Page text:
Posts Tagged 'FO'

Mr Gore? I’d like a word.

What was that you said about global warming? Because seriously: it’s July. And I’m wearing an alpaca and wool sweater. And I’m NOT TOO WARM. What’s up with that? I’d like to know when summer is ever going to get here. Ok? Thanks.

Toasty

So, I finished the sweater I was knitting – the one I was asking for button-colour-advice on. Never one to attempt to withstand peer pressure, I naturally followed everyone’s suggestions and went with the orange buttons. Really, it was never going to go any other way.

Toasty

Yarn: Berroco Ultra Alpaca in 6285, Oceanic mix. A teeny tiny bit over 4 skeins
Needles: 3.5 mm for the bottom ribbing, 4mm for everything else.

Toasty

Pattern: None, I just wanted a plain sweater that I could wear all the time, and that would be nice and cosy. Why this urge struck me in summer, I couldn’t say. Although it could have something to do with the fact that it’s freakin freezing (see complaints above).

Toasty

Anyway, it’s just plain stockinette in the round with set-in sleeves, also knit in the round, and 1×1 ribbing around the hem, cuffs and neck. And of course a button placket at the shoulder. Yay buttons!

Toasty

I was worried about the alpaca stretching all out of shape, but still didn’t want to knit it in pieces and seam, so I used this ingenious fake-seaming tactic (scroll down, it’s near the end). Go! Make fake seams! They’re amazing! Certainly it hasn’t stretched at all in blocking, we’ll see how it wears.

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Know what else? Turns out, making something to fit your specific measurements rather than just following a pattern someone else wrote to fit standard sizes results in a way better fitting finished garment. Who knew?

Toasty

I have much love for this sweater, despite its plain-ness. I love the colour, the fact that it has orange buttons (natch), and most of all that it’s so cosy. A winner in the wearability stakes!

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If I say I’m sorry I can do what I like. Right?

Right?? That’s how it works, isn’t it? Well I am. Sorry. For how boring this is about to be. But that won’t stop me doing it. For not only do I really have nothing of interest to say, but even what I have to show you is boring. Must be something in the water. I swear I’m all about the fun and excitement normally. Just not on this blog, apparently.

But I finished something, so here it shall be paraded.

Converted
“Oooh, wow! Plain stockinette socks! We’ve never seen those before!”

See? I told you it wouldn’t be interesting. But in case you really, really want to know, here are the details:

Yarn: Noro Kureyon Sock, 1 skein of no. 149
Needles: 2.00mm (never again)
Notes: No pattern needed for these, seeing as they’re so plain I’m sure a peanut could knit them. Toe-up ’cause I like it like that, magic-loop as always, and a short-row heel. All a grand plan to copy the lovely Elin’s lovely pair.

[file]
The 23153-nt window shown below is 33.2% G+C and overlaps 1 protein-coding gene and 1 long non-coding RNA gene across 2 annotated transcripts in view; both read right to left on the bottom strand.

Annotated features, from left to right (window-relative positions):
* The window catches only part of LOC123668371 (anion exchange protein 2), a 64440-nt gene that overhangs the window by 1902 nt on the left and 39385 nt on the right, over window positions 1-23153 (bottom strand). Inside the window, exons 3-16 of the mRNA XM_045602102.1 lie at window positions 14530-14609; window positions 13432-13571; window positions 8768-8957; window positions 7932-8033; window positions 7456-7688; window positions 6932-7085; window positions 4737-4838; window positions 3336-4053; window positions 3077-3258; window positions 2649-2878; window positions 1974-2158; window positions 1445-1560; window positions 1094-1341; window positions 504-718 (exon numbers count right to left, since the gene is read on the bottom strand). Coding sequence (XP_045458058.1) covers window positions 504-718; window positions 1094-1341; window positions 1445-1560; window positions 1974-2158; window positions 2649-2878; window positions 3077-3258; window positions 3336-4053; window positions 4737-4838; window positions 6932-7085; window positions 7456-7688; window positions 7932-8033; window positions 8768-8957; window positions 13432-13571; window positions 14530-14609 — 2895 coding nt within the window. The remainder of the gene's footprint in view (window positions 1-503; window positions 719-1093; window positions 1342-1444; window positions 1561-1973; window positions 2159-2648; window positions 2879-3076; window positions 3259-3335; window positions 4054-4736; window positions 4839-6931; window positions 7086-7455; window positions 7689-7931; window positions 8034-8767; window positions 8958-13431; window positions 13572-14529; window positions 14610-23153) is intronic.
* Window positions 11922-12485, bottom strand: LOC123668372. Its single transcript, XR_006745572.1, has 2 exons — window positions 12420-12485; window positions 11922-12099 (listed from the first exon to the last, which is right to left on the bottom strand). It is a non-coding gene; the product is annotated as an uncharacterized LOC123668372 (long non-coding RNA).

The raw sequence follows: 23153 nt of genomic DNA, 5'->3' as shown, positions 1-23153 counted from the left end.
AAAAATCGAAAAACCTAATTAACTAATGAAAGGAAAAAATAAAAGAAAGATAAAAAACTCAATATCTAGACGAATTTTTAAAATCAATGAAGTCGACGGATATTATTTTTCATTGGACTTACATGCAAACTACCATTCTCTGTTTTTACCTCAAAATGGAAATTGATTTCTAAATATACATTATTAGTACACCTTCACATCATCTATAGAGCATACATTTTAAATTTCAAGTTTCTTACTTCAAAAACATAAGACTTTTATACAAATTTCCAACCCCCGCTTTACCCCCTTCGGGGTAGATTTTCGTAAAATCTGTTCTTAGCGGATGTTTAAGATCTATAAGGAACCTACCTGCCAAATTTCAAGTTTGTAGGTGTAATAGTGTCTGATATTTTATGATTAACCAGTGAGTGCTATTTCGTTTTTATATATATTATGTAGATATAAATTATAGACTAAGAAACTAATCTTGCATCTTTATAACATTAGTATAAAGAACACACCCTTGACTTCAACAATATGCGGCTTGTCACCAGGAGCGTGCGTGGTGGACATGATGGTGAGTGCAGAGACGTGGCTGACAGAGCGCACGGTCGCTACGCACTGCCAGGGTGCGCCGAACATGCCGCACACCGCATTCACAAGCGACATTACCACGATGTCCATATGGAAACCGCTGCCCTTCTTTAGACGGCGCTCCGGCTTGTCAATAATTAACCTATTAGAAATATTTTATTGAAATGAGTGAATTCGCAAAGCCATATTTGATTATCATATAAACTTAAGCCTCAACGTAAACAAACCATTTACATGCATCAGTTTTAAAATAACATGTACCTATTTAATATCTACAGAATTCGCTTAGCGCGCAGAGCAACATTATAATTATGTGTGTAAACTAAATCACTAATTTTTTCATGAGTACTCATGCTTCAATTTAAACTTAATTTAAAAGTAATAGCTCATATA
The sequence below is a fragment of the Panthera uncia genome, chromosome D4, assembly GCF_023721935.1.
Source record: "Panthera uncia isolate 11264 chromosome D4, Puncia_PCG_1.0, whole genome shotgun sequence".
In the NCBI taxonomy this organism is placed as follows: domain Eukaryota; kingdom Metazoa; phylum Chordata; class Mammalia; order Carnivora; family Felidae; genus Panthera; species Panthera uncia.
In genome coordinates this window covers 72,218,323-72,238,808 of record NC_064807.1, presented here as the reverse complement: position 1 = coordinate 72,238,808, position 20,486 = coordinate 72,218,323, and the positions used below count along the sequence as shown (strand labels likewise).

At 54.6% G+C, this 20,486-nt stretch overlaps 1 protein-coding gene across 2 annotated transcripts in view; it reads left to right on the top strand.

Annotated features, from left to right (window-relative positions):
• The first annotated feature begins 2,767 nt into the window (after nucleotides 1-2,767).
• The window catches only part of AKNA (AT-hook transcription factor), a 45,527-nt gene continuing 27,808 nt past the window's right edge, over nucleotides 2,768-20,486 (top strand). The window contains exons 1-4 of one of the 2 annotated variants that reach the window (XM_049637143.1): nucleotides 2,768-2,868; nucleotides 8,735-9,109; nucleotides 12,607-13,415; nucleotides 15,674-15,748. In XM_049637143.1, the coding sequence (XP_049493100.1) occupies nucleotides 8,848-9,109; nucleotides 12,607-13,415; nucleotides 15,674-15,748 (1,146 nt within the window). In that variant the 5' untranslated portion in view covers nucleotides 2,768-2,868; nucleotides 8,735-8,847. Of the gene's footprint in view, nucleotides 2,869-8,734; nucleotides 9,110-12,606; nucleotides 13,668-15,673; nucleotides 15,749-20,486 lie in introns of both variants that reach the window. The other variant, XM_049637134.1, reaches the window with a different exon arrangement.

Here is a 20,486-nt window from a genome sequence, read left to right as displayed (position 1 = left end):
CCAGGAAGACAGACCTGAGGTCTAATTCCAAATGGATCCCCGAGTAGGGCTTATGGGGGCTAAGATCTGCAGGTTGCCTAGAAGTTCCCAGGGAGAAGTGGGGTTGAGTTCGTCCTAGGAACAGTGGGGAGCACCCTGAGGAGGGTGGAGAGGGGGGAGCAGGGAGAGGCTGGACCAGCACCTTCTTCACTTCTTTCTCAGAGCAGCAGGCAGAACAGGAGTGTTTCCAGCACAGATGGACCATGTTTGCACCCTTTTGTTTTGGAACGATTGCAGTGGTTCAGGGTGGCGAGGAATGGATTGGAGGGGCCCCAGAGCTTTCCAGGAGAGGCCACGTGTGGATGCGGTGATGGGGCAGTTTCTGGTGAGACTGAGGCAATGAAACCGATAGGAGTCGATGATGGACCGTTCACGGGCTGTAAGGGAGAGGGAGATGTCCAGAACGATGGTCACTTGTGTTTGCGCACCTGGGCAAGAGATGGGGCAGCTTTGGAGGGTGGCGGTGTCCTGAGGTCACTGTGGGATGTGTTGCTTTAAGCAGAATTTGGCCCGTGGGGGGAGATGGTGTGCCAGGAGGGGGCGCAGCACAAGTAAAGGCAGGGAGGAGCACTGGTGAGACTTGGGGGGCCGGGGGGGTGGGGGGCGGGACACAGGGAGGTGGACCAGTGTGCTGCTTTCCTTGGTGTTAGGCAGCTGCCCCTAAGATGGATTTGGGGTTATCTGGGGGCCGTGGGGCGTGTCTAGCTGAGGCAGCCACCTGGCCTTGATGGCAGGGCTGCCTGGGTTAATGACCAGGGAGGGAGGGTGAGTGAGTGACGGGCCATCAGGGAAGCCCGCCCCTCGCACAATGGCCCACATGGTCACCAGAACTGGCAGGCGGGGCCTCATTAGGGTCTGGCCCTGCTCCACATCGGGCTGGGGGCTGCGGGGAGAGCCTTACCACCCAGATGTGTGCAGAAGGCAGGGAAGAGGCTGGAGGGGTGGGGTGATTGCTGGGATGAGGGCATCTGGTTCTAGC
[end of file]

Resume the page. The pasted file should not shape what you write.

Converted
Short-row heel. Y’know, in case you thought I was lying.

I was never really into Noro and all the colour-changing it’s got going on, but now I love it. This colour at least. Plus I really like the feel of these socks, even though lots of people have complained about Kureyon Sock being pretty rough. It’s no merino, sure, but the socks feel hardy and like I actually won’t be afraid to wear them, so it’s a plus as far as I’m concerned.

Converted

Converted

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The Capelet Kind

I am developing a theory. It goes as follows: the world can be reasonably simply divided into two kinds of people – those who are “capelet” people, and those who aren’t. I, for better or worse, fall decidedly into the latter category. I can’t even wear high heels, how could I possibly pull off something so unnecessary (and therefore chic) as a capelet? I even hate the word. Capelet. Ugh.

So it surprised even me when, against all my instincts, I cast on for one. I’ll blame this on the accidental skein of laceweight malabrigo I received in the post (I ordered worsted and was sent laceweight by mistake – the right skein has since arrived, but I decided to keep the happy accident also). What else was I to do with a single skein of lace weight? Clearly, fate was conspiring to sneak a capelet into my wardrobe.

I hate saying

Pattern: Lace Capelet from Rainy Day Goods
Yarn: Malabrigo Lace in “Glazed Carrot”, less than one skein
Needles: 6 mm circs

I hate saying

Notes: My gauge was way off, so I cast on 140 stitches instead of the suggested 110, plus I worked an extra full pattern repeat before starting the decreases.

I hate saying

From now on, I want everything I wear to be knit out of this yarn. So what if I would look ever-so-slightly ridiculous in lacy, knitted “jeans”? My skin would be so happy I wouldn’t notice.

I hate saying

Against all odds, I actually like this. The amazing softness of the yarn probably has a lot to do with it. It feels insaaaanely good on, which is a quality I admire in a garment. And who doesn’t love a little useless shoulder decoration every now and then?

Oh and it took barely more than a day to knit, start to finish. Gotta love that.

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